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With Application to GIS
1st Edition - May 18, 2001
Authors: Philippe Rigaux, Michel Scholl, Agnès Voisard
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Spatial Databases is the first unified, in-depth treatment of special techniques for dealing with spatial data, particularly in the field of geographic information systems (GIS).… Read more
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Spatial Databases is the first unified, in-depth treatment of special techniques for dealing with spatial data, particularly in the field of geographic information systems (GIS). This book surveys various techniques, such as spatial data models, algorithms, and indexing methods, developed to address specific features of spatial data that are not adequately handled by mainstream DBMS technology.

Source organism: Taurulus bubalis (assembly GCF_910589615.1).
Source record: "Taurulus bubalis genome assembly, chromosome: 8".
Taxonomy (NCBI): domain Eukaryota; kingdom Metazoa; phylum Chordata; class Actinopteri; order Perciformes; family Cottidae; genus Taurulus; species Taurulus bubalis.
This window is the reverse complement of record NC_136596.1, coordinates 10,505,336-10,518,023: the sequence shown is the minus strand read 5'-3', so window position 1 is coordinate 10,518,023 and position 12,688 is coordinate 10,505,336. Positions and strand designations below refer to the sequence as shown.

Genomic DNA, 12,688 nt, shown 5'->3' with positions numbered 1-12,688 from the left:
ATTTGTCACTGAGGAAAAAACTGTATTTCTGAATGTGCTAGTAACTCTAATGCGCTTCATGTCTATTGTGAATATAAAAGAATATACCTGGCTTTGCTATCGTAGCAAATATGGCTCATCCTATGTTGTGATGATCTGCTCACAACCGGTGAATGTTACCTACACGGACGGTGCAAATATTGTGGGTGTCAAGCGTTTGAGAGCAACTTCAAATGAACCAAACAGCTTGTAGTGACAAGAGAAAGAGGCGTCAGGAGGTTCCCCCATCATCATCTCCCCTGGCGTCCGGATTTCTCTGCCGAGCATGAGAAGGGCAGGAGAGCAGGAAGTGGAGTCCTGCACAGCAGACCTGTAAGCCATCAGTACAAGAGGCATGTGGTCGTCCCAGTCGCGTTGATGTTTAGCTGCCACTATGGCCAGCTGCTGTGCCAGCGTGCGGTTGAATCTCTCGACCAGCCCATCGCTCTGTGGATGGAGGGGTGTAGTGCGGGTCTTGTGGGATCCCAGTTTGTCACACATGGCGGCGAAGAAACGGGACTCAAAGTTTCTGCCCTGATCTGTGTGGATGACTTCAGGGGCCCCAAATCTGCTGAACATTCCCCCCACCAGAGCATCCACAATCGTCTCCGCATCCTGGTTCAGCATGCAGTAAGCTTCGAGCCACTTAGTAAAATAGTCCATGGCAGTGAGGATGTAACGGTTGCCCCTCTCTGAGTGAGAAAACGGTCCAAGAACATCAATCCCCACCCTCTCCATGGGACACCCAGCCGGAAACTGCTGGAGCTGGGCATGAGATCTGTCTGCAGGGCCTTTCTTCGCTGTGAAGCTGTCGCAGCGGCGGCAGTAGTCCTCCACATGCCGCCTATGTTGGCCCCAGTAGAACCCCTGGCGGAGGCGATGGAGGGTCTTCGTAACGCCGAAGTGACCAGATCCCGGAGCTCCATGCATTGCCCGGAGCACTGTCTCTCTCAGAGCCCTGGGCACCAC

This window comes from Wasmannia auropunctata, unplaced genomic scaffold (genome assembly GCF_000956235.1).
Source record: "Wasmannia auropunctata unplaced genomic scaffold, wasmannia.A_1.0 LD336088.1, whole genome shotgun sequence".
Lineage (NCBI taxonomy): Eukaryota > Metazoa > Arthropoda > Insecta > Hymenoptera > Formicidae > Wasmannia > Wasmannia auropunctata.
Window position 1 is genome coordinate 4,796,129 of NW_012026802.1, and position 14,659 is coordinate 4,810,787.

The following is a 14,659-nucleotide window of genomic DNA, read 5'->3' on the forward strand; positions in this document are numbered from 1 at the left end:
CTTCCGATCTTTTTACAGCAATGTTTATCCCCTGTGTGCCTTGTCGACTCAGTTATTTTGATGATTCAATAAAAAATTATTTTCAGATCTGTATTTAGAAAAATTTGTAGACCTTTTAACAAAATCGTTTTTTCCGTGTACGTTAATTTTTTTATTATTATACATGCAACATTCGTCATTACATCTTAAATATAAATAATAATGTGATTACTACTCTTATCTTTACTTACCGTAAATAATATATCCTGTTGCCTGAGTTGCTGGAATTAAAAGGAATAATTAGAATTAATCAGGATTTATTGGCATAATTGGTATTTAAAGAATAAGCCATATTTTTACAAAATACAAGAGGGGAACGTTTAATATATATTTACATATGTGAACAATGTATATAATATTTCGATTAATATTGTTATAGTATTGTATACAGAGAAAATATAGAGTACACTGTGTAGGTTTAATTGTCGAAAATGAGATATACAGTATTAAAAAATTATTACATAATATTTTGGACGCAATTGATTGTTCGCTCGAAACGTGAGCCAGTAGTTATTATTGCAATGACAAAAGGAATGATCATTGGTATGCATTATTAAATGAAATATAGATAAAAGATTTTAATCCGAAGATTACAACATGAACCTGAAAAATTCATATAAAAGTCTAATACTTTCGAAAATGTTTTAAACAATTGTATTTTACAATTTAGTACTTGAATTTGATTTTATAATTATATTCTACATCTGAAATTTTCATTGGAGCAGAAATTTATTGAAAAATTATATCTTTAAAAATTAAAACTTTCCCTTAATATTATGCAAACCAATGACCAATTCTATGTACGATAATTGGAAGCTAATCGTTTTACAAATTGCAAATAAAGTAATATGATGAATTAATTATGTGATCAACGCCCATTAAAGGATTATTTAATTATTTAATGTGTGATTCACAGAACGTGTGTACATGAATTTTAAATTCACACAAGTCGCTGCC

The book also reviews commercial solutions to geographic data handling: ArcInfo, ArcView, and Smallworld GISs; and two extensions to the relational model, PostgreSQL and Oracle Spatial. The authors examine these underlying GIS technologies, assess their strengths and weaknesses, and consider specific uses for which each product is best suited.
* Examines the strengths of various query languages and approaches to query processing.* Explains the use of computational geometry in spatial databases GISs, providing necessary background and an in-depth look at key algorithms.* Covers spatial access methods, including the R-tree and several space-driven structures, and is filled with dozens of helpful illustrations.